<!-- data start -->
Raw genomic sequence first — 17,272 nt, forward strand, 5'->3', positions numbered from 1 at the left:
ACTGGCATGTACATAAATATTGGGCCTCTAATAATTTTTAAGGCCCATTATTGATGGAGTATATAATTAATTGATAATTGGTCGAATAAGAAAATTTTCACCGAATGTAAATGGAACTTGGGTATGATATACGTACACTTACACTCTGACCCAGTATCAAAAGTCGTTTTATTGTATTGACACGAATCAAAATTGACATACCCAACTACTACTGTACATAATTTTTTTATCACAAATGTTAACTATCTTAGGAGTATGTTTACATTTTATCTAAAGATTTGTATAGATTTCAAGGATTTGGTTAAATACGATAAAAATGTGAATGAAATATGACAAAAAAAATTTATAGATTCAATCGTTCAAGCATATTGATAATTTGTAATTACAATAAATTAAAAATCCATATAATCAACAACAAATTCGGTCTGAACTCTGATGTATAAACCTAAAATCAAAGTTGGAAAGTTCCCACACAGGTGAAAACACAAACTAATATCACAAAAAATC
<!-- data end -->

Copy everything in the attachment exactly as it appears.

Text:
Raw genomic sequence first — 17,272 nt, forward strand, 5'->3', positions numbered from 1 at the left:
ACTGGCATGTACATAAATATTGGGCCTCTAATAATTTTTAAGGCCCATTATTGATGGAGTATATAATTAATTGATAATTGGTCGAATAAGAAAATTTTCACCGAATGTAAATGGAACTTGGGTATGATATACGTACACTTACACTCTGACCCAGTATCAAAAGTCGTTTTATTGTATTGACACGAATCAAAATTGACATACCCAACTACTACTGTACATAATTTTTTTATCACAAATGTTAACTATCTTAGGAGTATGTTTACATTTTATCTAAAGATTTGTATAGATTTCAAGGATTTGGTTAAATACGATAAAAATGTGAATGAAATATGACAAAAAAAATTTATAGATTCAATCGTTCAAGCATATTGATAATTTGTAATTACAATAAATTAAAAATCCATATAATCAACAACAAATTCGGTCTGAACTCTGATGTATAAACCTAAAATCAAAGTTGGAAAGTTCCCACACAGGTGAAAACACAAACTAATATCACAAAAAATC